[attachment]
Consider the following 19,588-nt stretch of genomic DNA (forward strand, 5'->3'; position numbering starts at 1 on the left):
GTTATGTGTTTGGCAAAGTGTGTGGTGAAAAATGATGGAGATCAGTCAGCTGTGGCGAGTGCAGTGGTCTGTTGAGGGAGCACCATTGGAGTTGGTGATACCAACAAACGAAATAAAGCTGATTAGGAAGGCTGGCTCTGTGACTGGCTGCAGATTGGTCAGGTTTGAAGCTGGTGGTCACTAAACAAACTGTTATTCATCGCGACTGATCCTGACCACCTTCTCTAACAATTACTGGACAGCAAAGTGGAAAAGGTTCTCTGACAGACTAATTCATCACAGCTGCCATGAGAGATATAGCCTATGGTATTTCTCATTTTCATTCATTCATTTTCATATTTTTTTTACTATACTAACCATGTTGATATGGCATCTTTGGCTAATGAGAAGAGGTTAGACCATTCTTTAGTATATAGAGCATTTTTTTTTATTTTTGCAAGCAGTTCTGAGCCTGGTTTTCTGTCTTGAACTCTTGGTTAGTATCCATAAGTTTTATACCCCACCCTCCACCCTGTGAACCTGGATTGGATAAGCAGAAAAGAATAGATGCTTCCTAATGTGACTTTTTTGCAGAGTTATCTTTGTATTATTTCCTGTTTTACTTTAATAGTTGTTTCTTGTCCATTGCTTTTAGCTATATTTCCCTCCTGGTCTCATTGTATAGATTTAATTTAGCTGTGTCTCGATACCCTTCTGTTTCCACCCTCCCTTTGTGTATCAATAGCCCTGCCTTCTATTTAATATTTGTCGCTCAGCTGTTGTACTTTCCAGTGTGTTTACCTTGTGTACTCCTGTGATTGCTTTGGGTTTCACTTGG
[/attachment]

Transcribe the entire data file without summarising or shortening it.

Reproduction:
Consider the following 19,588-nt stretch of genomic DNA (forward strand, 5'->3'; position numbering starts at 1 on the left):
GTTATGTGTTTGGCAAAGTGTGTGGTGAAAAATGATGGAGATCAGTCAGCTGTGGCGAGTGCAGTGGTCTGTTGAGGGAGCACCATTGGAGTTGGTGATACCAACAAACGAAATAAAGCTGATTAGGAAGGCTGGCTCTGTGACTGGCTGCAGATTGGTCAGGTTTGAAGCTGGTGGTCACTAAACAAACTGTTATTCATCGCGACTGATCCTGACCACCTTCTCTAACAATTACTGGACAGCAAAGTGGAAAAGGTTCTCTGACAGACTAATTCATCACAGCTGCCATGAGAGATATAGCCTATGGTATTTCTCATTTTCATTCATTCATTTTCATATTTTTTTTACTATACTAACCATGTTGATATGGCATCTTTGGCTAATGAGAAGAGGTTAGACCATTCTTTAGTATATAGAGCATTTTTTTTTATTTTTGCAAGCAGTTCTGAGCCTGGTTTTCTGTCTTGAACTCTTGGTTAGTATCCATAAGTTTTATACCCCACCCTCCACCCTGTGAACCTGGATTGGATAAGCAGAAAAGAATAGATGCTTCCTAATGTGACTTTTTTGCAGAGTTATCTTTGTATTATTTCCTGTTTTACTTTAATAGTTGTTTCTTGTCCATTGCTTTTAGCTATATTTCCCTCCTGGTCTCATTGTATAGATTTAATTTAGCTGTGTCTCGATACCCTTCTGTTTCCACCCTCCCTTTGTGTATCAATAGCCCTGCCTTCTATTTAATATTTGTCGCTCAGCTGTTGTACTTTCCAGTGTGTTTACCTTGTGTACTCCTGTGATTGCTTTGGGTTTCACTTGG